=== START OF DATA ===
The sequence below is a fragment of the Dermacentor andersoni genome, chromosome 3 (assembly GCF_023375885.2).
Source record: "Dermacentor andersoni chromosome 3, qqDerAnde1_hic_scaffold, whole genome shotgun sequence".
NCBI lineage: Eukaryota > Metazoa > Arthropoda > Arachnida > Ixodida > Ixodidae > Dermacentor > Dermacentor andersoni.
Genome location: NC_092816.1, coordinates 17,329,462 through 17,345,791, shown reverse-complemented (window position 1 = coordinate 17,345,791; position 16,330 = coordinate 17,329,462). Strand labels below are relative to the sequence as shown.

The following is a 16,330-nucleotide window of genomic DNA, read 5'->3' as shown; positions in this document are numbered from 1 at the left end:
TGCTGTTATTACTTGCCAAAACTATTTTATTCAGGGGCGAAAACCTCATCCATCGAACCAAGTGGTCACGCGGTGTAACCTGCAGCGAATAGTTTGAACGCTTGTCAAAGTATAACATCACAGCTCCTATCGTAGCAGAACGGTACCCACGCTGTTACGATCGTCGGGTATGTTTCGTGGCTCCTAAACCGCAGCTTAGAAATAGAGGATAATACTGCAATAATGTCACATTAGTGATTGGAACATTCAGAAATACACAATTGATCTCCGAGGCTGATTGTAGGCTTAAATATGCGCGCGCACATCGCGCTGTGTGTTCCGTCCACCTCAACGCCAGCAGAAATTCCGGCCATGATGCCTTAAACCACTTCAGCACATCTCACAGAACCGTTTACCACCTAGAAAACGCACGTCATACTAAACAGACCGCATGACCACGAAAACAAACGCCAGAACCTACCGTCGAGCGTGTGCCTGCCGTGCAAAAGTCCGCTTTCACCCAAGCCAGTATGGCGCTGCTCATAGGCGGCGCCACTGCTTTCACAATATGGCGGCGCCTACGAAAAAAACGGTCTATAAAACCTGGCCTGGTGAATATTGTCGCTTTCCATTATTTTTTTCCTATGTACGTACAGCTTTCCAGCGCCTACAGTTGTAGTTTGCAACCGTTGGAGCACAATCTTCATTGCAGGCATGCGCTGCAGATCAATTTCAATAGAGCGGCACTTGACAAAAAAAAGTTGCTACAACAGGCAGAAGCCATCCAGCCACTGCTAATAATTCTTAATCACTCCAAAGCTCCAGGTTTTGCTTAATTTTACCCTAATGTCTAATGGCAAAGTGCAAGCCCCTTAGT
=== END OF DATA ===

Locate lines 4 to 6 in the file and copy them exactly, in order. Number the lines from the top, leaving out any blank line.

Genome location: NC_092816.1, coordinates 17,329,462 through 17,345,791, shown reverse-complemented (window position 1 = coordinate 17,345,791; position 16,330 = coordinate 17,329,462). Strand labels below are relative to the sequence as shown.

The following is a 16,330-nucleotide window of genomic DNA, read 5'->3' as shown; positions in this document are numbered from 1 at the left end:
TGCTGTTATTACTTGCCAAAACTATTTTATTCAGGGGCGAAAACCTCATCCATCGAACCAAGTGGTCACGCGGTGTAACCTGCAGCGAATAGTTTGAACGCTTGTCAAAGTATAACATCACAGCTCCTATCGTAGCAGAACGGTACCCACGCTGTTACGATCGTCGGGTATGTTTCGTGGCTCCTAAACCGCAGCTTAGAAATAGAGGATAATACTGCAATAATGTCACATTAGTGATTGGAACATTCAGAAATACACAATTGATCTCCGAGGCTGATTGTAGGCTTAAATATGCGCGCGCACATCGCGCTGTGTGTTCCGTCCACCTCAACGCCAGCAGAAATTCCGGCCATGATGCCTTAAACCACTTCAGCACATCTCACAGAACCGTTTACCACCTAGAAAACGCACGTCATACTAAACAGACCGCATGACCACGAAAACAAACGCCAGAACCTACCGTCGAGCGTGTGCCTGCCGTGCAAAAGTCCGCTTTCACCCAAGCCAGTATGGCGCTGCTCATAGGCGGCGCCACTGCTTTCACAATATGGCGGCGCCTACGAAAAAAACGGTCTATAAAACCTGGCCTGGTGAATATTGTCGCTTTCCATTATTTTTTTCCTATGTACGTACAGCTTTCCAGCGCCTACAGTTGTAGTTTGCAACCGTTGGAGCACAATCTTCATTGCAGGCATGCGCTGCAGATCAATTTCAATAGAGCGGCACTTGACAAAAAAAAGTTGCTACAACAGGCAGAAGCCATCCAGCCACTGCTAATAATTCTTAATCACTCCAAAGCTCCAGGTTTTGCTTAATTTTACCCTAATGTCTAATGGCAAAGTGCAAGCCCCTTAGT